The super-rich are fleeing the UK because of George Osborne’s tax policies, costing the country billions.
The number of non-doms, people who are not legally domiciled in the UK but enjoy tax advantages, fell to a record low last year.
It dropped from 98,500 to 78,300, new figures from HM Revenue and Customs show.
The tax contributed by these non-doms also dropped from £9.5billion to £7.5billion in just a year, according to The Telegraph.
Experts have blamed a number of policies introduced by former chancellor George Osborne for the drop.
Rebecca Fisher, a solicitor at Russell-Cooke, said a ‘toxic mix’ of changes to stamp duty, inheritance tax and capital gains tax on second properties has led to the exodus.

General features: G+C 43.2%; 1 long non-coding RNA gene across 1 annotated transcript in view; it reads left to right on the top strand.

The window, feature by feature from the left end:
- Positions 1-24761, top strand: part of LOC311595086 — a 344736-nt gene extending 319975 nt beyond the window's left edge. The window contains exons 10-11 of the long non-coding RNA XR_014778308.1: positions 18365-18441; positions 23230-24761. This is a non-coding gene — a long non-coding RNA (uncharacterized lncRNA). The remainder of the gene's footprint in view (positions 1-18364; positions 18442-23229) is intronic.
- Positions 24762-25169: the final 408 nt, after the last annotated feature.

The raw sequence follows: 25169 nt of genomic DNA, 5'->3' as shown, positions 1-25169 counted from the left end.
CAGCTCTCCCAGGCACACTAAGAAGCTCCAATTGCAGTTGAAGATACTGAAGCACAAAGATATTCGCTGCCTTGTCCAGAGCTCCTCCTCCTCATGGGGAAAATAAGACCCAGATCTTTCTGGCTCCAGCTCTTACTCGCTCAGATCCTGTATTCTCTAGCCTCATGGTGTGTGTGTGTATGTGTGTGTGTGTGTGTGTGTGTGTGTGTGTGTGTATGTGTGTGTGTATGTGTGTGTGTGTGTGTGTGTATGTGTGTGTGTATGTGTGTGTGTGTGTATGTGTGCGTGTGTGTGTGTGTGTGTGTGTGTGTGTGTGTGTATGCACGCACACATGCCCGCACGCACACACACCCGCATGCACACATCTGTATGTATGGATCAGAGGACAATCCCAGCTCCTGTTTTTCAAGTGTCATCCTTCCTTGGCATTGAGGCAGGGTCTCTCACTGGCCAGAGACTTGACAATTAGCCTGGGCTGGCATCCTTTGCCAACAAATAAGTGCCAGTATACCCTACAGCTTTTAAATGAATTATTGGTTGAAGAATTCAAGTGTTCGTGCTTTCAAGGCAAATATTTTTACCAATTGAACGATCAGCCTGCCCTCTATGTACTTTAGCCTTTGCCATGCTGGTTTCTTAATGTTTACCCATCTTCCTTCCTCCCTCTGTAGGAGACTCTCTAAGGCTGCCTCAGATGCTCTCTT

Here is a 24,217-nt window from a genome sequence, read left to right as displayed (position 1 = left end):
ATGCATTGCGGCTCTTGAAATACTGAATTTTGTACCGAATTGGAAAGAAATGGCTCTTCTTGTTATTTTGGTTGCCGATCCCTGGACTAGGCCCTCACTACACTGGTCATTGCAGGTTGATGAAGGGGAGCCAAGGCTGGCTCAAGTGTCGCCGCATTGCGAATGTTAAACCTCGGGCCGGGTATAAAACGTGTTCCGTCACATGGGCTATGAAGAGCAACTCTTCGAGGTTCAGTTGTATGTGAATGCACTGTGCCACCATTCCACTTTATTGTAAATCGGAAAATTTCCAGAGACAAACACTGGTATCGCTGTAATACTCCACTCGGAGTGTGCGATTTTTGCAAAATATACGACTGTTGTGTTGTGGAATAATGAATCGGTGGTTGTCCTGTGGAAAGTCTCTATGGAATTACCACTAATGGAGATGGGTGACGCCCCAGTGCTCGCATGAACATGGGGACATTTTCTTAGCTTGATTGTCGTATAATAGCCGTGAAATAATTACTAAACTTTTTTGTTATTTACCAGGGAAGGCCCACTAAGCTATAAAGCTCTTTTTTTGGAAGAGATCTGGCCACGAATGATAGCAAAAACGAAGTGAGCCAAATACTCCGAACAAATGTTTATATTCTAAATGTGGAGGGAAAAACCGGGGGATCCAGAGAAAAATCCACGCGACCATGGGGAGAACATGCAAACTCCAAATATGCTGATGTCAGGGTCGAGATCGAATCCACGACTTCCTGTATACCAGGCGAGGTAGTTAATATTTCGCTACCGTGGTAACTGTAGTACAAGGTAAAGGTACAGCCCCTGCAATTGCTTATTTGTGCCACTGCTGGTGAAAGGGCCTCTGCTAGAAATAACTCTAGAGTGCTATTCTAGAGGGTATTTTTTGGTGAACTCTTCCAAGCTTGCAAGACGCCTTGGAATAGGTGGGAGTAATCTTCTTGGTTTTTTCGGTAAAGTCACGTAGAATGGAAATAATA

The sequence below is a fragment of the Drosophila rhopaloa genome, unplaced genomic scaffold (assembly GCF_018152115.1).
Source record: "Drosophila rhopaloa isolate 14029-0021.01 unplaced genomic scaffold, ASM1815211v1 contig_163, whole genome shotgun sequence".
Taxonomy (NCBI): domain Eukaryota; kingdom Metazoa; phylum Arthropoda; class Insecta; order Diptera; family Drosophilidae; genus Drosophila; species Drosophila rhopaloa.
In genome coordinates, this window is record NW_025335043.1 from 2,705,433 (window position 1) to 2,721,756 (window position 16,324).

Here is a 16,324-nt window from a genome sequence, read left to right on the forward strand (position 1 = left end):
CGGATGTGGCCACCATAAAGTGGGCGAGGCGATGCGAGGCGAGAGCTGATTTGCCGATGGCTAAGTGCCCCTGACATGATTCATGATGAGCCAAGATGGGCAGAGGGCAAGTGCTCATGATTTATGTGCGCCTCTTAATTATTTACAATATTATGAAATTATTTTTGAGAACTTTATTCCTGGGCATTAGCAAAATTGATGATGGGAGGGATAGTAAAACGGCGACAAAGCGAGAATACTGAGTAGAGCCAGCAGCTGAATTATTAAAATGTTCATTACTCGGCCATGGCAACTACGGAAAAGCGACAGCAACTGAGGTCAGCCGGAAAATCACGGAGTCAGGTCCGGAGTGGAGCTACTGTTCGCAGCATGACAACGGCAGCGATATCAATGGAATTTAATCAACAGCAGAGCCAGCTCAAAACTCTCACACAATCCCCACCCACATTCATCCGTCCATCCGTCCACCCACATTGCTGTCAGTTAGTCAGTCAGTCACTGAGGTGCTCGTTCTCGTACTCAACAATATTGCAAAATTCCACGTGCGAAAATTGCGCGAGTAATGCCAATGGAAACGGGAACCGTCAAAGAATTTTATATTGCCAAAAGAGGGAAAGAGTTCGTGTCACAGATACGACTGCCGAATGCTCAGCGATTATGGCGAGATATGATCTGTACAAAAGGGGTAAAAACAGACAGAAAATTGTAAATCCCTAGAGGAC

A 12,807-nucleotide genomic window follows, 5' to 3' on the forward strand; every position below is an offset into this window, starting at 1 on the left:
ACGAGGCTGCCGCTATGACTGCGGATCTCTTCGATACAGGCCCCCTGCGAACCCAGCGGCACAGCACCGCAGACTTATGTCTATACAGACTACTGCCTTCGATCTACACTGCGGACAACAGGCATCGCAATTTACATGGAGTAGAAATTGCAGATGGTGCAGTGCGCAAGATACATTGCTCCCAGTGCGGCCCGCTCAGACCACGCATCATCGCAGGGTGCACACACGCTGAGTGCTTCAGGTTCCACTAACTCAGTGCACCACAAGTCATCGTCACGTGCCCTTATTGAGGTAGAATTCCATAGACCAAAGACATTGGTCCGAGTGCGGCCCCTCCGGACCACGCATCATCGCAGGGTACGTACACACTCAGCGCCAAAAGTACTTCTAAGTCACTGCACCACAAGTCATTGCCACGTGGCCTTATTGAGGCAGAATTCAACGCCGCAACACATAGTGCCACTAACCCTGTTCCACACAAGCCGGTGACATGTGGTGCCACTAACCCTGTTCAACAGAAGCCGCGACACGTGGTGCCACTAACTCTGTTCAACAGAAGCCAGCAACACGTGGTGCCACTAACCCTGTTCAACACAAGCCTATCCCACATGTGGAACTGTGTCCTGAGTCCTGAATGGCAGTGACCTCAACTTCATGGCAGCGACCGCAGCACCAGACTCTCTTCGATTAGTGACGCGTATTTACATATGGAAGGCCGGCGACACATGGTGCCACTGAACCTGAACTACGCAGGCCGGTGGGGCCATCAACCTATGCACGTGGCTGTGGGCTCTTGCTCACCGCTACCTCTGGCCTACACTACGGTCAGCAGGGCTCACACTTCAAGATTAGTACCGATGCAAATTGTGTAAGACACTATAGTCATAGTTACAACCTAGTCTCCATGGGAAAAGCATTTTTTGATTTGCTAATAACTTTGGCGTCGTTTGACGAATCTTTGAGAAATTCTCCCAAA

She said: ‘A lot of affluent non-doms will be considering their position and many will be advised to put all of their assets in offshore trusts.’
Those leaving the country are favouring Monaco, Switzerland, France, Israel, Portugal, Spain and Dubai.
Rule changes designed to help those buying their first homes and discourage those investing in multiple properties have been pinpointed as a reason for the drop.
Josie Hills, of law firm Pinsent Masons, said:
‘The impact of falling tax receipts from non-doms may only be felt once it’s too late.’
Last year, it was announced that Paris had overtaken London as the top European destination for billionaires and the ultra-rich.
A study by Wealth-X found that enticing tax breaks offered by president Emmanuel Macron and Brexit-related uncertainty in the UK were contributing to the move.
Originally published at Daily Mail